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Old Jan 12th 2015, 10:01 AM   #1
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radius of gyration

I know the definition of radius of gyration. But don't know what does it mean? What are the importance of it? Is it similiar to centre of mass? I want to clear my problem. Let you know only the definition of centre of mass. But you don't know why this term is important. If I tell you that, if we apply force along to the centre of mass, it seems that that the force has workes through its whole body. But only definition was not sufficient to realize it better. At the same way, I want to learn more about radius of gyration.
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Old Jan 19th 2015, 10:19 AM   #2
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Originally Posted by Nousher View Post
I know the definition of radius of gyration. But don't know what does it mean? What are the importance of it? Is it similiar to centre of mass? I want to clear my problem. Let you know only the definition of centre of mass. But you don't know why this term is important. If I tell you that, if we apply force along to the centre of mass, it seems that that the force has workes through its whole body. But only definition was not sufficient to realize it better. At the same way, I want to learn more about radius of gyration.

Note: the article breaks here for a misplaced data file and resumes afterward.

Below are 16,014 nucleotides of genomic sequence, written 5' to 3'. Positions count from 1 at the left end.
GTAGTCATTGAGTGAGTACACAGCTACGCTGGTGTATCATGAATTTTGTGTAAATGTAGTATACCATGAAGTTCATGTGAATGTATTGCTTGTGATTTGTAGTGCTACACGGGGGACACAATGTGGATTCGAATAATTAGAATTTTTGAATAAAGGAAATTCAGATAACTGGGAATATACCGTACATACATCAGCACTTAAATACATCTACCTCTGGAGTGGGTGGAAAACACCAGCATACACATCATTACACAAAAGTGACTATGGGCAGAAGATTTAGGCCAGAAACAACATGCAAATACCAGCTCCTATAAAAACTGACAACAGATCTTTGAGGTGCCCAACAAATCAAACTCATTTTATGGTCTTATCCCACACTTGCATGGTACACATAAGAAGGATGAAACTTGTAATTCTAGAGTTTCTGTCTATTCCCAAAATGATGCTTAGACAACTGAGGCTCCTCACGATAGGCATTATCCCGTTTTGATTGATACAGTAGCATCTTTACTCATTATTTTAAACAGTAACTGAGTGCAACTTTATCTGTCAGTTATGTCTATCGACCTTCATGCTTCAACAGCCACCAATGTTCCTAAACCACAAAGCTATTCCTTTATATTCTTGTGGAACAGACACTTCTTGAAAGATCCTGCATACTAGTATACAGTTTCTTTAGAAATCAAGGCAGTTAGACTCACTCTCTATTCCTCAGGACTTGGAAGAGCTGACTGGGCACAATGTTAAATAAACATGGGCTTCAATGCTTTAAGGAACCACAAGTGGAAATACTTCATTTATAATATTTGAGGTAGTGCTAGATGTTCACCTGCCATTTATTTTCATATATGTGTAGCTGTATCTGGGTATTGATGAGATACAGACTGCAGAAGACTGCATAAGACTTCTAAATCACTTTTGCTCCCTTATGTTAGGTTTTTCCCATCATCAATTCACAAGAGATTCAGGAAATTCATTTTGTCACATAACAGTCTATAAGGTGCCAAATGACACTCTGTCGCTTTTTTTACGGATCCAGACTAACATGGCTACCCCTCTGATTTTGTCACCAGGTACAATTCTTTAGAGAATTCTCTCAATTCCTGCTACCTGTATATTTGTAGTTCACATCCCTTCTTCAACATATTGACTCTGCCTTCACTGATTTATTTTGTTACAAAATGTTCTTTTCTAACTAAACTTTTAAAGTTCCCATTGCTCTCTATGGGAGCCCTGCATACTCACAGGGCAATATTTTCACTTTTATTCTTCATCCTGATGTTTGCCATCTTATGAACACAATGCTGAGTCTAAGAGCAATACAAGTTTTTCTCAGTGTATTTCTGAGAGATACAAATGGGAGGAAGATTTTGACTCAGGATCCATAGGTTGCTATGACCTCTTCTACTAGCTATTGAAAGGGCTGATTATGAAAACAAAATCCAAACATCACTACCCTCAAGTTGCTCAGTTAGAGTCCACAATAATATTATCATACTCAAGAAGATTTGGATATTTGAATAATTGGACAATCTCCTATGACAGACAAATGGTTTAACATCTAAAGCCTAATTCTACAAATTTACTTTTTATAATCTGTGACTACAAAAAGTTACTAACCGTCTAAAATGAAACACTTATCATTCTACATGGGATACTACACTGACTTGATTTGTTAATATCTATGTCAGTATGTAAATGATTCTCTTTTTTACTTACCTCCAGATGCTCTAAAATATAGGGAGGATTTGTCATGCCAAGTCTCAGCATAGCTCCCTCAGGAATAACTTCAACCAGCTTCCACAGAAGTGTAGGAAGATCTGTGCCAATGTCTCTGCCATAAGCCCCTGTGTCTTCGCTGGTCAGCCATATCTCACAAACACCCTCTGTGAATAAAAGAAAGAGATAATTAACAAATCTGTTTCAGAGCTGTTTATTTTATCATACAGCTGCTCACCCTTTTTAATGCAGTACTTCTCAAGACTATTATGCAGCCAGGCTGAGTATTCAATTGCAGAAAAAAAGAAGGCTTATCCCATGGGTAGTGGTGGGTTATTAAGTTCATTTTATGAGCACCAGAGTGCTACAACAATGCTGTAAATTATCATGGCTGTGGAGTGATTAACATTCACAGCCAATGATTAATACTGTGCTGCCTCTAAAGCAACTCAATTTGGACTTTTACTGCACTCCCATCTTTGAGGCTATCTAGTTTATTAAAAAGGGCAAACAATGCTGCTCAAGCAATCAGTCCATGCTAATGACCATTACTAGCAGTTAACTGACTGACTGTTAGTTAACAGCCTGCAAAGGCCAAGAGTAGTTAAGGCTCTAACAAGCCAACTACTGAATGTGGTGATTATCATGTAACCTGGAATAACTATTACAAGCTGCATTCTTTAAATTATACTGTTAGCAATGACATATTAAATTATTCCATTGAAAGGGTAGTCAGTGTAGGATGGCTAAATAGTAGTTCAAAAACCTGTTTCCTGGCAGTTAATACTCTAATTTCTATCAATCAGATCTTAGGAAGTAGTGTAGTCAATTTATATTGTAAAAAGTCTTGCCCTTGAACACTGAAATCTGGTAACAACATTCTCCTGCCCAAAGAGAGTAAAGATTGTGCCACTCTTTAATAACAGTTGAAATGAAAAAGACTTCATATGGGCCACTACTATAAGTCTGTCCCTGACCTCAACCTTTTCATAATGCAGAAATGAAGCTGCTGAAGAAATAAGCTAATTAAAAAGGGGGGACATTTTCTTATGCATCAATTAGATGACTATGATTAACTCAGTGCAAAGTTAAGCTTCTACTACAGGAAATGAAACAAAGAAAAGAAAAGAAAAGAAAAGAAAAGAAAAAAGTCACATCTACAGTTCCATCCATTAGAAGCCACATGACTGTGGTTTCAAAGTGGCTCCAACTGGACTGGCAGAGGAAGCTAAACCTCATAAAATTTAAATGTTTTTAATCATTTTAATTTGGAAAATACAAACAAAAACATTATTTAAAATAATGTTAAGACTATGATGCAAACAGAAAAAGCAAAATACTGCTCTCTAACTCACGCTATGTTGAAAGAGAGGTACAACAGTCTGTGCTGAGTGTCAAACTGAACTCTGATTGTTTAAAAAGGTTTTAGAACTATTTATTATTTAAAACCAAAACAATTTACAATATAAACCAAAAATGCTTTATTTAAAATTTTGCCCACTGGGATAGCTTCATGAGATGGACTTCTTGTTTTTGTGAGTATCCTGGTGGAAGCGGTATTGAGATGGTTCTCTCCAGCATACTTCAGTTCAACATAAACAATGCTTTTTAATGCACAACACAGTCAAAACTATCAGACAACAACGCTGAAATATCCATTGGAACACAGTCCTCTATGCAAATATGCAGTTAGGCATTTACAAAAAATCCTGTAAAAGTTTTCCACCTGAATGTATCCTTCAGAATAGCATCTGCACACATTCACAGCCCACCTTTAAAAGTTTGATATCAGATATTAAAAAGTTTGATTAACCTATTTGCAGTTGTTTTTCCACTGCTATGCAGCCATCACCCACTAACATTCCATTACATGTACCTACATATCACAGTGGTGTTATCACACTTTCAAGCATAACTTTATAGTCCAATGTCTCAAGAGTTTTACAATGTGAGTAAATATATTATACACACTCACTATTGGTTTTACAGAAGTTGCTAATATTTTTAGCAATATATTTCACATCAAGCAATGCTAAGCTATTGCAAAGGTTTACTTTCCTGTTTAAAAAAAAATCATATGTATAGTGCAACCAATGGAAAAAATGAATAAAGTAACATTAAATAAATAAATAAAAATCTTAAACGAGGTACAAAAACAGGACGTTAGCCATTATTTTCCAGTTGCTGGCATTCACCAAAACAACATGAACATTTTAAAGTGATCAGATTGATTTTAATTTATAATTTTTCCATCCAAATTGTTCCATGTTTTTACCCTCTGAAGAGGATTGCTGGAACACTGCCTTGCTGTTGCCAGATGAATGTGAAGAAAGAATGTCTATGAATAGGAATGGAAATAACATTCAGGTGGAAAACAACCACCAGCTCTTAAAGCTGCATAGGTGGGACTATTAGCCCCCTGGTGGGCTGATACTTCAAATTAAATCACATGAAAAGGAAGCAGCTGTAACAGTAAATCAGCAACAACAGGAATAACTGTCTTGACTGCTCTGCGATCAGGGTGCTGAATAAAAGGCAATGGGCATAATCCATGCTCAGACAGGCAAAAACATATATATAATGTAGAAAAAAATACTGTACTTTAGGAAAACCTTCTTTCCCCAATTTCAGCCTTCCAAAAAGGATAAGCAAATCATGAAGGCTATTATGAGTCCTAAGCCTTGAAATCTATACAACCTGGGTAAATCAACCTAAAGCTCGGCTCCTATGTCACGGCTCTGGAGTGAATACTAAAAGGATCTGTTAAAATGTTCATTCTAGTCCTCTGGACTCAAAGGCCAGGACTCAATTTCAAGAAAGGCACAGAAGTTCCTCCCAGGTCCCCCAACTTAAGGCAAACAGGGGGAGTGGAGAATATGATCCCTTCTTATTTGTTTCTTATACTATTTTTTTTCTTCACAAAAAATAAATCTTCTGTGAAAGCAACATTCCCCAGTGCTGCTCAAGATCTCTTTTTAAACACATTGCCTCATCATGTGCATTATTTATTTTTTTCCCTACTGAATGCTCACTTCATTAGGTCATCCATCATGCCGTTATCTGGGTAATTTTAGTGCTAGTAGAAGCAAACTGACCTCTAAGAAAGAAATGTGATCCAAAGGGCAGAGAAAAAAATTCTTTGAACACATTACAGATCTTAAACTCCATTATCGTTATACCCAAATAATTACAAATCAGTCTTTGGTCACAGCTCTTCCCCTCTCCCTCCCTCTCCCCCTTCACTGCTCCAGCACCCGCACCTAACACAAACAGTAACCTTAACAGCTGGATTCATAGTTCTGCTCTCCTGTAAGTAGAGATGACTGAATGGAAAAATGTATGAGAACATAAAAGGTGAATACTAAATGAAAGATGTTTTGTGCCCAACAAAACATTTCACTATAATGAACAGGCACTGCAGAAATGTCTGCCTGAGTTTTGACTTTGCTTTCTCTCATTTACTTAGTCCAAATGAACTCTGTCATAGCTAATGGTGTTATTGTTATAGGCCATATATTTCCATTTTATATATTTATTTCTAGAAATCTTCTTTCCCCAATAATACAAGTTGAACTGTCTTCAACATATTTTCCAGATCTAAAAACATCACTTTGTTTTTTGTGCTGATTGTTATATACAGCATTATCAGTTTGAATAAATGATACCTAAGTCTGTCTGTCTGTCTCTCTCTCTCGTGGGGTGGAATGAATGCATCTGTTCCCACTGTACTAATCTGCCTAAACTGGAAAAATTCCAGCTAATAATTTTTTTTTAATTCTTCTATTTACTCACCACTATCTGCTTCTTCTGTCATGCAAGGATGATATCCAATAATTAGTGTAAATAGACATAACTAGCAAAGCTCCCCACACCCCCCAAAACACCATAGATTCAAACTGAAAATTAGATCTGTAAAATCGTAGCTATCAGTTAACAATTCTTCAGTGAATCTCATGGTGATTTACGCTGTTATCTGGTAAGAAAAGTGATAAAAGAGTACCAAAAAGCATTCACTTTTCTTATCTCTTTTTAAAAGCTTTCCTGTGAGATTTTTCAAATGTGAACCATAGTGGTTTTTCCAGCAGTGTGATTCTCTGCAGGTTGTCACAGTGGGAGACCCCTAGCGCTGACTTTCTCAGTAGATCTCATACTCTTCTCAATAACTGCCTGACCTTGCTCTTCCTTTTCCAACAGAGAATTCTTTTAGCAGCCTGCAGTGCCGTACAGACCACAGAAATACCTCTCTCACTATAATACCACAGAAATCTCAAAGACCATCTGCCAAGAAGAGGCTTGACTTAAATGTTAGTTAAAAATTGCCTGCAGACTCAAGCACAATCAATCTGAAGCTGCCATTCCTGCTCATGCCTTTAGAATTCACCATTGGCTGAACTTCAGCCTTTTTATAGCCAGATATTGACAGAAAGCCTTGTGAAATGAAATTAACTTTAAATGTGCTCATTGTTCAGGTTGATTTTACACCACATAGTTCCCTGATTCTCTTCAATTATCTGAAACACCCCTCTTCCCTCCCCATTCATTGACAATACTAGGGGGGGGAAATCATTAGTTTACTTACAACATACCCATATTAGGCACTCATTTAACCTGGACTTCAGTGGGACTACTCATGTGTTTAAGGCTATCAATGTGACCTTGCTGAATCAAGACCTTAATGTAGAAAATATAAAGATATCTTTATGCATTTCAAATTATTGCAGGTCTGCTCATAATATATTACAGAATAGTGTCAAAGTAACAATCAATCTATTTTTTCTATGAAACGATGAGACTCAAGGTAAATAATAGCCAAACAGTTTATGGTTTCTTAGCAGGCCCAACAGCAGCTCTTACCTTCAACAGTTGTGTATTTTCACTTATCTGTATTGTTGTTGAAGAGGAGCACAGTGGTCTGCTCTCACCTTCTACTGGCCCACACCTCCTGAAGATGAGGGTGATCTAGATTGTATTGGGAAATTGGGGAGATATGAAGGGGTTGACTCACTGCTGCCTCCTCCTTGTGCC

.
For a mass, m, with a mass moment of inertia of I, the radius of gyration, k, is the square root of (I/m).

It represents the distance of an equivalent point mass to the axis about which the moment of inertia is taken, to yield an equivalent moment of inertia. For example, a thin rod of mass m and length L has a mass moment of inertia of mL^2/12 about its mass center, so its radius of gyration, designated k, is L/(sqrt12). Its moment of inertia can then be expressed as I = mk^2. Now when you look at a point mass particle of mass m a distance r from its axis of rotation, I is mr^2, and the radius of gyration is r, the same distance as the distance to the rotation axis, which makes sense for a particle with all its mass concentrated at a point.
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